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I have a couple hundred tabs open across a few machines... It's a horrible cycle and every now and then Firefox feels sorry for me and corrupts my session so that I lose it all.

Yes, all of those things are classic ADHD... But they barely even scratch the surface. That's just the "haha" relatable stuff. Time management issues are real.

ADHD is, in essence, making a list of all the things you need to get done, placing the list in all areas you frequent as visible as possible, and then wondering how 16 hours went by and you're still on item #1 but now you know a whole lot about lizards that you didn't before.

ADHD is also the reason you can get work done for 16 hours straight without distractions.

The overdiagnosing of ADHD is only making things worse because it prevents some people from understanding when they need to make real lifestyle adjustments... both people who hide behind the diagnosis and people who refuse to take it seriously.

In today's world of hyper-distraction this is becoming all the more pertinent. ADHD can affect people of all walks of life and level of intellect, and it can be paralyzing as an adult with the amount of sensory information present in today's society. And we still aren't even sure what environmental factors if any can cause ADHD... for all we know modern society is contributing.






From an article I saw here the other day

> ...even short­-term engagement with an extensively hyperlinked online environment (i.e., online shopping for 15 minutes) reduces attentional scope for a sustained duration after coming offline, whereas reading a magazine does not produce these deficits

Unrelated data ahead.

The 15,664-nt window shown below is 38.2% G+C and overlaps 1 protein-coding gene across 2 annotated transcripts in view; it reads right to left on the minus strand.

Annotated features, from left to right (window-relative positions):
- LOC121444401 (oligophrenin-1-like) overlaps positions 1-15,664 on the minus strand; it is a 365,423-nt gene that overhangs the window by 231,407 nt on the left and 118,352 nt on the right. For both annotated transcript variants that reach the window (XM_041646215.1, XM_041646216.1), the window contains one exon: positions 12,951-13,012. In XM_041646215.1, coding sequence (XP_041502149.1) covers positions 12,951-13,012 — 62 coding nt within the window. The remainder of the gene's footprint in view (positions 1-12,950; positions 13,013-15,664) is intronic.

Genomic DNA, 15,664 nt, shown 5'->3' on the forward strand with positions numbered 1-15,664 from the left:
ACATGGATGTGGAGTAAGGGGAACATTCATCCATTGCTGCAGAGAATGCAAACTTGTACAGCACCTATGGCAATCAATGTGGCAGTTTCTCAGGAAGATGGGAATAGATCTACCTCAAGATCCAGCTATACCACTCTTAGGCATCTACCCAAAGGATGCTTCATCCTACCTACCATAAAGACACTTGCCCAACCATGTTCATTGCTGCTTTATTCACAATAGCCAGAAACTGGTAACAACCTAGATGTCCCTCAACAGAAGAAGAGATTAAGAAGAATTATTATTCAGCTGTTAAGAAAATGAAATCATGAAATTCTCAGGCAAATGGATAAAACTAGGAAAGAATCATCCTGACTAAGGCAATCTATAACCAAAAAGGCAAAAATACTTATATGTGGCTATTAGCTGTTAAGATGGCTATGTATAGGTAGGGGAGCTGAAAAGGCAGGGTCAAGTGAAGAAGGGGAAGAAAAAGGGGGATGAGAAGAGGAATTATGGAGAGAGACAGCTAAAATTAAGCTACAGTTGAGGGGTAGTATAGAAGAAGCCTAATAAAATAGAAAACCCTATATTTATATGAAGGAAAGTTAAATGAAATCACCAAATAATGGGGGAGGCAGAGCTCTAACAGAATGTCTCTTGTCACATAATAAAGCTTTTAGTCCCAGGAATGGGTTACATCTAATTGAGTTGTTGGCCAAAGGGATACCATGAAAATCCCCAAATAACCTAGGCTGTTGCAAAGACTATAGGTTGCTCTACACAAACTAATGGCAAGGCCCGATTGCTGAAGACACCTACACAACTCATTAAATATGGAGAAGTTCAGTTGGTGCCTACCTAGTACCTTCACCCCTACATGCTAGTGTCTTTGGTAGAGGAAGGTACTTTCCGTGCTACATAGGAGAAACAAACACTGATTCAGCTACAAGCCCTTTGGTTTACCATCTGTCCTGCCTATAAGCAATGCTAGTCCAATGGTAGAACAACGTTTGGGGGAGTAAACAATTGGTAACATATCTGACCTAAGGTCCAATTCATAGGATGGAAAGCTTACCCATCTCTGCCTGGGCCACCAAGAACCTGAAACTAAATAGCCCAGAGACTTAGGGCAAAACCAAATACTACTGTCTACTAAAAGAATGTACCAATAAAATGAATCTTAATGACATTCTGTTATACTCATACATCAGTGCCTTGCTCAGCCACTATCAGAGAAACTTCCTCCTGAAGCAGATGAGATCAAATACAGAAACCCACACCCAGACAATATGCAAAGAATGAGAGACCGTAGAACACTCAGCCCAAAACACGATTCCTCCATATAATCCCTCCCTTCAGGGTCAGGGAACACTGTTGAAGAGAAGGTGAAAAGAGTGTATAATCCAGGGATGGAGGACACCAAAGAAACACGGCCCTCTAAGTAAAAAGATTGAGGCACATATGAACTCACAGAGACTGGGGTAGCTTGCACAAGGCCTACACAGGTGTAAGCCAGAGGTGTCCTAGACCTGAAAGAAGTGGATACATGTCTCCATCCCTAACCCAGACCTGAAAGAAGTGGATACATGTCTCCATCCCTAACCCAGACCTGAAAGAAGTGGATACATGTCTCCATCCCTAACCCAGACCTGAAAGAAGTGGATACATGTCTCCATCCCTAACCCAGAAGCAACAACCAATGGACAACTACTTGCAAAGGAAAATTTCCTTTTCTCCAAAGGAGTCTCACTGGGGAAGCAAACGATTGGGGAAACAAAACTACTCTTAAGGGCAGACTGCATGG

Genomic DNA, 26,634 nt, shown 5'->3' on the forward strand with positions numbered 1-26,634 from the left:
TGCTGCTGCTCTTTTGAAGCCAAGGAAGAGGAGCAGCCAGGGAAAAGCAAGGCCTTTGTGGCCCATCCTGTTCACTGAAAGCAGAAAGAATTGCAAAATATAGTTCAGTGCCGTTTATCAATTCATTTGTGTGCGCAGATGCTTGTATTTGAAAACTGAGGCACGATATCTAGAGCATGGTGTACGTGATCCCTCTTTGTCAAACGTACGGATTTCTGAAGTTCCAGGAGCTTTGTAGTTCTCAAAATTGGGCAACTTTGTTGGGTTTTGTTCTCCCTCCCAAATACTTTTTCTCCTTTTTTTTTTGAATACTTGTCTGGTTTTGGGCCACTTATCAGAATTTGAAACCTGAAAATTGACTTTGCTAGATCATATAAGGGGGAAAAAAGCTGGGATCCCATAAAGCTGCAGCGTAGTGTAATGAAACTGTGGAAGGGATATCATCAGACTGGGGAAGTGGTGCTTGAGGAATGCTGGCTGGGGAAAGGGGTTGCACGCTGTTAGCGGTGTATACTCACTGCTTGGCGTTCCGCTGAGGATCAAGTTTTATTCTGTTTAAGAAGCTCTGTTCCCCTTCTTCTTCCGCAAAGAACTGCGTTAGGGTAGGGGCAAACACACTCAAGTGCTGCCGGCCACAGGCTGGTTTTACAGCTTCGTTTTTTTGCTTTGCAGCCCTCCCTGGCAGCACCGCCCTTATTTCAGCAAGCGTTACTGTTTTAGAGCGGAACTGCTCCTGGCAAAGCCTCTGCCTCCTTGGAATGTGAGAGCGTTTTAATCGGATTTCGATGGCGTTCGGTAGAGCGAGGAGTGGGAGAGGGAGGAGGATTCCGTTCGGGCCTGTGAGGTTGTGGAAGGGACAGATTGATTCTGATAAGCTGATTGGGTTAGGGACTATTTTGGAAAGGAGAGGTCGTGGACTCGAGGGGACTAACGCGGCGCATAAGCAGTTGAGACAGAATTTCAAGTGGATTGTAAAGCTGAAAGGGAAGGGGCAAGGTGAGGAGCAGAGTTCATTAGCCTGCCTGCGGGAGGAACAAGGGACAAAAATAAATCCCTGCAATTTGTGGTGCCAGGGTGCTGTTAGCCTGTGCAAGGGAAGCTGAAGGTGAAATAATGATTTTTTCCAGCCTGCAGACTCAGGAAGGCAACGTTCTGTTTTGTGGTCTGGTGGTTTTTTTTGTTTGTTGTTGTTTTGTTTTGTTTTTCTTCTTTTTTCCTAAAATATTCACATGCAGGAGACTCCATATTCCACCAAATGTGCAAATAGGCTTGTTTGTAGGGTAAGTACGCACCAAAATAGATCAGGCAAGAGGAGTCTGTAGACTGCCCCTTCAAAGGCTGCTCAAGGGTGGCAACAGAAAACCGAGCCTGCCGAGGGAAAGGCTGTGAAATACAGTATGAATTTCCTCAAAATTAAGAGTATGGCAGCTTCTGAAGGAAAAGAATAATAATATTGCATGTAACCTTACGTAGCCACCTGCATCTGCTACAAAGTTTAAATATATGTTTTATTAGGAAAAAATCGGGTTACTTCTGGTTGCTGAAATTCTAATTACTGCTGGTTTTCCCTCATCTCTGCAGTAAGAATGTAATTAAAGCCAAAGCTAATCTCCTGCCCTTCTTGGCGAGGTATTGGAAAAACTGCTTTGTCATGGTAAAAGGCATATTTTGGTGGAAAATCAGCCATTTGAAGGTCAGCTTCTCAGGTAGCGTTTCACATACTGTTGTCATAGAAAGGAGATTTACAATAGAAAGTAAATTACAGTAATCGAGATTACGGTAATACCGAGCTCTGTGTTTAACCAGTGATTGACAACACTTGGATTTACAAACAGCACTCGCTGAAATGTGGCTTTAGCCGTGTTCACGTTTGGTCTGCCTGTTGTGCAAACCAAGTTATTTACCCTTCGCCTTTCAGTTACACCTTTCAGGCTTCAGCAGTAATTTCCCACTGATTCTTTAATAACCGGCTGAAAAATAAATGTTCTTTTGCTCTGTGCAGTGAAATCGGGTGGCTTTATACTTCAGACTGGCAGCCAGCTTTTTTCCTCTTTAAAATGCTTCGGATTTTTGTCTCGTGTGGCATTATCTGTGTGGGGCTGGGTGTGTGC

https://onlinelibrary.wiley.com/doi/full/10.1002/wps.20617

Overdiagnosis is real -- being a developmental disorder, ADHD people present age-inappropriate behavior -- "you're too old for this." A lot of people simply grow out of it (although, the ADHD brain typically reaches maturity around the age of 35, so, it can take a while). But many people never grow out of it, so underdiagnosis of ADULT ADHD is real.

In most countries, however, underdiagnosis is the real issue in most countries. I'm in the Netherlands and I went to a school for special children and talked to half a dozen therapists over ten years, and not one of them even considered it, while it's one of the most common disabilities, and considered one of the easiest to treat. I went to my GP and she had no idea about it, I basically had to explain the diagnostic criteria to her myself. It's possible I've just been really unlucky with the last 10 professionals I went to, but I think it's representative of the attitude in Europe -- especially the farther you go south and east.




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